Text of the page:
Game RX: Donald Richardson

This past season, RB/WR Donald Richardson of Marcos de Niza High School in Tempe, Arizona established himself as a top playmaker. 24-7 training analyst Will Sullivan breaks down his game and discusses what Donald will need to work on for the next level.

24-7 contributor Will Sullivan has quickly become one of the top trainers in the Phoenix metro area. Working independently and with Fischer sports, Will has trained eight 1st round draft picks and two top five draft picks, along with numerous NFL, college and high school athletes. This week Will takes a look at the game Donald Richardson and gives his training prescription.


Donald Richardson is a 5-8 170 pound senior RB/WR at Marcos de Niza High School in Tempe, Arizona. This past season, Richardson established himself as a top playmaker in Arizona prep football as he averaged over fourteen yards a carry and twenty-one yards a reception on the way to sixteen scores.



Is an average route runner, however, gets enough separation because he is extremely quick out of his cuts after he catches the ball. He is very aware of where he's at on the field and the coach does a good job of keeping the game simple for him. He will beat you with moves and good acceleration.


For a small receiver he really extends his hands and does a great job of catching the ball. Normally with small receivers, they have a tendency to catch with the body, but he keeps the ball away from his body and can make catches in traffic.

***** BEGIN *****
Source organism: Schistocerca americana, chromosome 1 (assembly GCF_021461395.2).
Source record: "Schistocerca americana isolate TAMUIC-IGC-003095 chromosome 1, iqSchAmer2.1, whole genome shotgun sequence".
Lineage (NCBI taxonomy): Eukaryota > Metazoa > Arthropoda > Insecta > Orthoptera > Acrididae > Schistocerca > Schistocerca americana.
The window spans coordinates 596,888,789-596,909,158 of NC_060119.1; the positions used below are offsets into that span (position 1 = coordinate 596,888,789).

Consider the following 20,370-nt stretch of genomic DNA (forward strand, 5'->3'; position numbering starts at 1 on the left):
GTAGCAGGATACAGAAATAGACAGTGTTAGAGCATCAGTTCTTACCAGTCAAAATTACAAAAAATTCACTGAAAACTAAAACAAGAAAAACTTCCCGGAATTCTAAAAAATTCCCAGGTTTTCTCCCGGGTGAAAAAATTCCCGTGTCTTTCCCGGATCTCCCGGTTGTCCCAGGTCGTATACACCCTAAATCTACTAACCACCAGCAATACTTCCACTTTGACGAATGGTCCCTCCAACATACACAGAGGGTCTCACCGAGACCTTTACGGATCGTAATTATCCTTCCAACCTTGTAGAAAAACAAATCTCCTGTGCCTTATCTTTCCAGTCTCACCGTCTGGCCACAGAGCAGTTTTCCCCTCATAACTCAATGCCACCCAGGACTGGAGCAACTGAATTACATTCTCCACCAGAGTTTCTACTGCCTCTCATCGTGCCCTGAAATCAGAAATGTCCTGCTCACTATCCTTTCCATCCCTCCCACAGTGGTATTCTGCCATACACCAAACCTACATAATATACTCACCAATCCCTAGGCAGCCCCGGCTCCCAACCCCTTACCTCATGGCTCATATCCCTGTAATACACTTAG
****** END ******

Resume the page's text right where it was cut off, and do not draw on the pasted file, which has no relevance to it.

He is tough to bring down because he has played running back. When you're a back, you are taught to keep your legs moving and that makes for a tough match-up for a corner. As a former corner, trust me we don't want to tackle a running back in tight spaces.

Comparable Style

In many ways he reminds of a poor man's version of Kevin Faulk from the New England Patriots.


An athlete with his size needs superior speed and route running refinement. I would break down his route running and remove his wasted motion. I work with him on using his quickness to learn how to effectively beat a jam and leave defenders "confused." Increased concentration on form could also move Donald from a quick athlete to a very fast athlete.

Will Sullivan was a two-way performer at Bowling Green University playing both corner and receiver. After his college career, Sullivan played in the CFL and AFL. Along with training pro and college athletes, Will also works with junior high and high school athletes. To find out more about his program log on to his website


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